However, in the event of a conflict with Russia, that can no longer be discounted: Turkey is a member of NATO. If NATO were to formally participate in such a conflict, Ankara would have to choose whether the Montreaux Convention or its alliance obligations take precedence. The same can be said of air operations out of Incirlik. Does Turkey’s relationship with NATO and the United States take precedence or will Ankara use the convention to control conflict in the Black Sea? Even prior to its own involvement in any conflict with Russia, there would be a potentially dangerous diplomatic crisis.

To complicate matters, Turkey receives a great deal of oil and natural gas from Russia through the Black Sea. Energy relations shift. There are economic circumstances on which the seller is primarily dependent on the sale, and circumstances on which the buyer is dependent. It depends on the room for maneuver. While oil prices were over $100, Russia had the financial option to stop shipping energy. Under current pricing, Russia’s ability to do this has decreased dramatically. During the Ukrainian crisis, using energy cut-offs in Europe would have been a rational response to sanctions. The Russians did not do it because they could not afford the cost. The prior obsession with the fragility of the flow of energy from Russia is no longer there, and Turkey, a major consumer, has reduced its vulnerability, at least during the diplomatic phase.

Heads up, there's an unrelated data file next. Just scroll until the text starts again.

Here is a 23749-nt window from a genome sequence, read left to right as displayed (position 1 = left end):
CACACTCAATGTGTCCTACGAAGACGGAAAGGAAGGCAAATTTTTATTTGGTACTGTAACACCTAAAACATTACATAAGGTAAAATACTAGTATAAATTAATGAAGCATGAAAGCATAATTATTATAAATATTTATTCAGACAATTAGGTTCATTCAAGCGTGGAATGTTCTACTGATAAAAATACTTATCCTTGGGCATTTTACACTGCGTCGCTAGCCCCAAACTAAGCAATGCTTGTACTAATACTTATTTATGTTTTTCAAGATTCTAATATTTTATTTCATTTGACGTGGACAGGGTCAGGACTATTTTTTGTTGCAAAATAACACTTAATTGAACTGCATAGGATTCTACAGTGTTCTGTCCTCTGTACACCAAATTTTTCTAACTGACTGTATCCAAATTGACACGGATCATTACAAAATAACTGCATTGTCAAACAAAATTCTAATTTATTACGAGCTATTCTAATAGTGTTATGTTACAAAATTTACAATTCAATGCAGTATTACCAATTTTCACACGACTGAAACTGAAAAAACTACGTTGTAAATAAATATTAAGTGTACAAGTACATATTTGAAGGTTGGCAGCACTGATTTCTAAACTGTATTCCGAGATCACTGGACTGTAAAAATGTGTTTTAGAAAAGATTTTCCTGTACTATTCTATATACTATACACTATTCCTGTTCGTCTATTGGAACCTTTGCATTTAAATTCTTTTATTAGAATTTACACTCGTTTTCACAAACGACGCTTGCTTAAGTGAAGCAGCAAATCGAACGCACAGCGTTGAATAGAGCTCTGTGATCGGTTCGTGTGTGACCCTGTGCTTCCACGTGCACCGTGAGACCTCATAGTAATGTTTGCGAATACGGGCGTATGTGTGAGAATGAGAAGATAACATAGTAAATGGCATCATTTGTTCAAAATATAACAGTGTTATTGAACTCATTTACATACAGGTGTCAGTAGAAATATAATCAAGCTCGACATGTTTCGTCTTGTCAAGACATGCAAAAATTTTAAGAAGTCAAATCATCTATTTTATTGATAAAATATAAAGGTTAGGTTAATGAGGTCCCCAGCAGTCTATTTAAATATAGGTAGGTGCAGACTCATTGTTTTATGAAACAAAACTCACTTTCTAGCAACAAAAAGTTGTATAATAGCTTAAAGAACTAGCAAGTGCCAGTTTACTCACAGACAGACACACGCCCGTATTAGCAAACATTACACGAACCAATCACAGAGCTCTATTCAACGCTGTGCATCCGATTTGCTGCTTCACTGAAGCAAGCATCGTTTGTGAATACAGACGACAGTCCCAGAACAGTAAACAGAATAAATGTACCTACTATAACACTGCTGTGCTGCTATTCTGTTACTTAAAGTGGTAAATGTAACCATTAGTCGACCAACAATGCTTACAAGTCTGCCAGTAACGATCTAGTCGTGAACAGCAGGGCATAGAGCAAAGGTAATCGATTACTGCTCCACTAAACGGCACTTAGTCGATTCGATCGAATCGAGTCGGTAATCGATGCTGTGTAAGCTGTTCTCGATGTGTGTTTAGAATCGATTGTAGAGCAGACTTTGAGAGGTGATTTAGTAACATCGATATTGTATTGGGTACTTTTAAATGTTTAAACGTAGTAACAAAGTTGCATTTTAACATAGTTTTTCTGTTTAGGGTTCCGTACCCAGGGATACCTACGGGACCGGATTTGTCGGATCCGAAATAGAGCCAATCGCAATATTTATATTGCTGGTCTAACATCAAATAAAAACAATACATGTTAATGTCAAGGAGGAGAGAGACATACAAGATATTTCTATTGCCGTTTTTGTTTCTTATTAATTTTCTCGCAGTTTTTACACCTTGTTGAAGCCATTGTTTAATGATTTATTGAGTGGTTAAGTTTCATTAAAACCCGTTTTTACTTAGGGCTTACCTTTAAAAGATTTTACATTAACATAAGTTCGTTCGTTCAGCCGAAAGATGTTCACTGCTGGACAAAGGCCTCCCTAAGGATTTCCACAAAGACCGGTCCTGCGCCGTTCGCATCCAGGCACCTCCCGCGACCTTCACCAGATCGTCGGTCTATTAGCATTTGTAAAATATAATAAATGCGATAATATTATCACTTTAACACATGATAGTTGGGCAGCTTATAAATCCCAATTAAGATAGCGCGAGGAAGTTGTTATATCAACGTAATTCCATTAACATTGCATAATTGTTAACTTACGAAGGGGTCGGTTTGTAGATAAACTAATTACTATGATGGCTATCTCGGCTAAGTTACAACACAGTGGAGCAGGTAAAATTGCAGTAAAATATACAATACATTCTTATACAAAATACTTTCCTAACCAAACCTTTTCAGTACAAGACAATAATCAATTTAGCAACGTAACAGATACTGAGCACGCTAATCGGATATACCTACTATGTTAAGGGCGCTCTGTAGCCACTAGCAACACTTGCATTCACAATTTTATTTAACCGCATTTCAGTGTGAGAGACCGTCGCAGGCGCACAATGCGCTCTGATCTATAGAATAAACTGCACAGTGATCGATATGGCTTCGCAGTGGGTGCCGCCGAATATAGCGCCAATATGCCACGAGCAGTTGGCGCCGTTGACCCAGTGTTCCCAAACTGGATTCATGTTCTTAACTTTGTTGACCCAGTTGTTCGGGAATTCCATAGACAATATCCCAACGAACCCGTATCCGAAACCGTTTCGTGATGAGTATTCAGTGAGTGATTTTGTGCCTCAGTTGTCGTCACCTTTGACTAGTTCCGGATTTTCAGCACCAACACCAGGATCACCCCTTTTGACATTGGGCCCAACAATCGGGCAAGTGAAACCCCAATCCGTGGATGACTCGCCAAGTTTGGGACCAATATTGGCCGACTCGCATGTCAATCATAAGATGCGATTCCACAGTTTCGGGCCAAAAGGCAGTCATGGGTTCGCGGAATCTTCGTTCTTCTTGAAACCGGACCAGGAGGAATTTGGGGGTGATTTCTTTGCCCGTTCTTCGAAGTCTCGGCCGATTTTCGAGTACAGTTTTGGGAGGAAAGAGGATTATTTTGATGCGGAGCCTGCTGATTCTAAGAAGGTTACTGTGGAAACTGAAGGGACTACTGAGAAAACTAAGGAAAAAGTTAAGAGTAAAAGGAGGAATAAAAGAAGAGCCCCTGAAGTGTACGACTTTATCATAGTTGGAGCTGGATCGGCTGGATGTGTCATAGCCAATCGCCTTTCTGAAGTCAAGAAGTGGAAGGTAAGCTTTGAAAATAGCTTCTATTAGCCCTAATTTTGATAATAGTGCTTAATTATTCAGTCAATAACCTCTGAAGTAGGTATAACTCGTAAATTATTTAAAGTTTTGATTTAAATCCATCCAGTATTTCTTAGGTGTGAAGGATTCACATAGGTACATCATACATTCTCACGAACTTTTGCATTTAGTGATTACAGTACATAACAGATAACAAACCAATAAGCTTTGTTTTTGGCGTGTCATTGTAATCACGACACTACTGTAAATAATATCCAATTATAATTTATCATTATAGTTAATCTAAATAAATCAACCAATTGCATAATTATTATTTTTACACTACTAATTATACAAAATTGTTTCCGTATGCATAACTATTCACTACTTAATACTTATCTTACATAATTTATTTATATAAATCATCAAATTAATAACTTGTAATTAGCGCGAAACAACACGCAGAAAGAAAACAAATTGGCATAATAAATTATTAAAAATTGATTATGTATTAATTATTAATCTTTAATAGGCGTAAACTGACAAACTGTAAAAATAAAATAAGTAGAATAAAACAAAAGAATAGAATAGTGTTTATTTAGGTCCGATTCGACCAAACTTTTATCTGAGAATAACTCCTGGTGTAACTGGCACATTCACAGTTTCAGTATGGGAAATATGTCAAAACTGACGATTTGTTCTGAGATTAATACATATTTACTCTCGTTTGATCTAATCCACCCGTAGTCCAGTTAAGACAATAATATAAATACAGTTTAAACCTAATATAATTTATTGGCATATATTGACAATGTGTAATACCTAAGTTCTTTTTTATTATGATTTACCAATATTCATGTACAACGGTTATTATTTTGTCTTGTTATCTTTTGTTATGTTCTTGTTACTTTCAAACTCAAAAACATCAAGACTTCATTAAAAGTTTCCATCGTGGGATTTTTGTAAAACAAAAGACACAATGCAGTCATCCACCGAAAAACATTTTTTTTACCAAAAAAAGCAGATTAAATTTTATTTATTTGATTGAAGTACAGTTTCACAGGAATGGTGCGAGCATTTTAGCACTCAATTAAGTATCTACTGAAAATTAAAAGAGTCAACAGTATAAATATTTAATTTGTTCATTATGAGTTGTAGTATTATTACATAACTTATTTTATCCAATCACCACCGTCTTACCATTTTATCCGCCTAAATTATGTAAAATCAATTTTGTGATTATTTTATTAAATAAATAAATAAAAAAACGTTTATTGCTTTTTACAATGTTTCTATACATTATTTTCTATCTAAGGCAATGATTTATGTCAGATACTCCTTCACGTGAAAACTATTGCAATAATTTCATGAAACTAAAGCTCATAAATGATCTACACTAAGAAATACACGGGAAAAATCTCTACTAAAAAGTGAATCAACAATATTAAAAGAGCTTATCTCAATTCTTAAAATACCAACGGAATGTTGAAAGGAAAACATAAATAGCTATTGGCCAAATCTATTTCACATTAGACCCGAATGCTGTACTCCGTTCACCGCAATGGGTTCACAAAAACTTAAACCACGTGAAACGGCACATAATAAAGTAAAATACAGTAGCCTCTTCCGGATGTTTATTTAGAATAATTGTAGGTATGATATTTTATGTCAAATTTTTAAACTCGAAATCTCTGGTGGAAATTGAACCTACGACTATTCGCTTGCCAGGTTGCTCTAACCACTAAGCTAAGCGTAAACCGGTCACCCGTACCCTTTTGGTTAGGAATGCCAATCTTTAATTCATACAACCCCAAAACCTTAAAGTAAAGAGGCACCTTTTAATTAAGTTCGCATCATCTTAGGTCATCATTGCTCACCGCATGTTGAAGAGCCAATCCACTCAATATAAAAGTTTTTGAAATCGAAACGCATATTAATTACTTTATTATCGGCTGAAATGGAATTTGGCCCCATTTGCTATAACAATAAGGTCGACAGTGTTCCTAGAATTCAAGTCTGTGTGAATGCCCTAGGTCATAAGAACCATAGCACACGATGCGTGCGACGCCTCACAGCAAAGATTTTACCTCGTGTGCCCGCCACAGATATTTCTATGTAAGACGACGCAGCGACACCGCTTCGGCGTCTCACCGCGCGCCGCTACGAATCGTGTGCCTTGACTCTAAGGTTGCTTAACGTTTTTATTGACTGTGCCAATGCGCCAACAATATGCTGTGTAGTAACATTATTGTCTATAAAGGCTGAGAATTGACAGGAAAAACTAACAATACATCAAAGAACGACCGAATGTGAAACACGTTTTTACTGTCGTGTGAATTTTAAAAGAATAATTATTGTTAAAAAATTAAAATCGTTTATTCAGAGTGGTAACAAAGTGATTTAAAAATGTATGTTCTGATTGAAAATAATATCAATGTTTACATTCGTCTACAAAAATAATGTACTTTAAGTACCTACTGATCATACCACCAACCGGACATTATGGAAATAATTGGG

The United States is constructing an alliance system that includes the Baltics, Poland and Romania that is designed to contain any potential Russian advance westward. Turkey is the logical southern anchor for this alliance structure. The Turks have been more involved than is already visible — conducting exercises with the Romanians and Americans in the Black Sea. But as in the Middle East, Ankara has carefully avoided any commitment to the alliance and has remained unclear on its Black Sea Strategy. While the Middle East is more enigmatic, the Russian situation is potentially more dangerous, though Turkish ambiguity remains identical.

Similarly, Turkey has long demanded membership in the European Union. Yet Ankara’s economic performance over the last 10 years indicates that Turkey has benefitted from not being a member. Nevertheless, the secularists in particular have been adamant about membership because they felt that joining the union would guarantee the secular nature of Turkish society. The AKP has been more ambiguous. The party continues to ask for membership, but it has been quite content to remain outside. It did not want the EU strictures secularists wanted, nor did it want to share in the European economic crisis.

Turkey is nevertheless drawn in two directions. First, Ankara has inevitable economic ties in Europe that are effected by crises, ironically focused on its erstwhile enemy Greece. More important at the moment is the immigration and Islamic terrorism crisis in Europe. Many of the Muslims living in Germany, for example, are Turks and the treatment of overseas Turks is a significant political issue in Turkey. While Ankara has wanted to be part of Europe, neither economic reality nor the treatment of Turks and other Muslims in Europe argue for that relationship.